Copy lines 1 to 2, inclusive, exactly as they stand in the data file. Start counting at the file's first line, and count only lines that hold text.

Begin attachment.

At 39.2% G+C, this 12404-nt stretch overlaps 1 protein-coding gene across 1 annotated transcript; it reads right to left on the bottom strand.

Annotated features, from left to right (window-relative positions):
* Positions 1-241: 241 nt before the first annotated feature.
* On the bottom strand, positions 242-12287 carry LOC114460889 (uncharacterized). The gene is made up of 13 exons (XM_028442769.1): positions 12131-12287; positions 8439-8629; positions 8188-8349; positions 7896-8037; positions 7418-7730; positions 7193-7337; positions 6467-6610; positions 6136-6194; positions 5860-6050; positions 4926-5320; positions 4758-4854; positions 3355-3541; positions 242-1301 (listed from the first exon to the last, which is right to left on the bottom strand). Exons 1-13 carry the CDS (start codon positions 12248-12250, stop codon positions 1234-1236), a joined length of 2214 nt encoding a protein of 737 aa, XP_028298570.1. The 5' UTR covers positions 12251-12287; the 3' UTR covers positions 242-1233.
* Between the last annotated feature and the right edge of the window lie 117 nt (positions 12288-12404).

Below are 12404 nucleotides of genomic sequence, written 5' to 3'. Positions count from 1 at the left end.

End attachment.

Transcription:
At 39.2% G+C, this 12404-nt stretch overlaps 1 protein-coding gene across 1 annotated transcript; it reads right to left on the bottom strand.

Annotated features, from left to right (window-relative positions):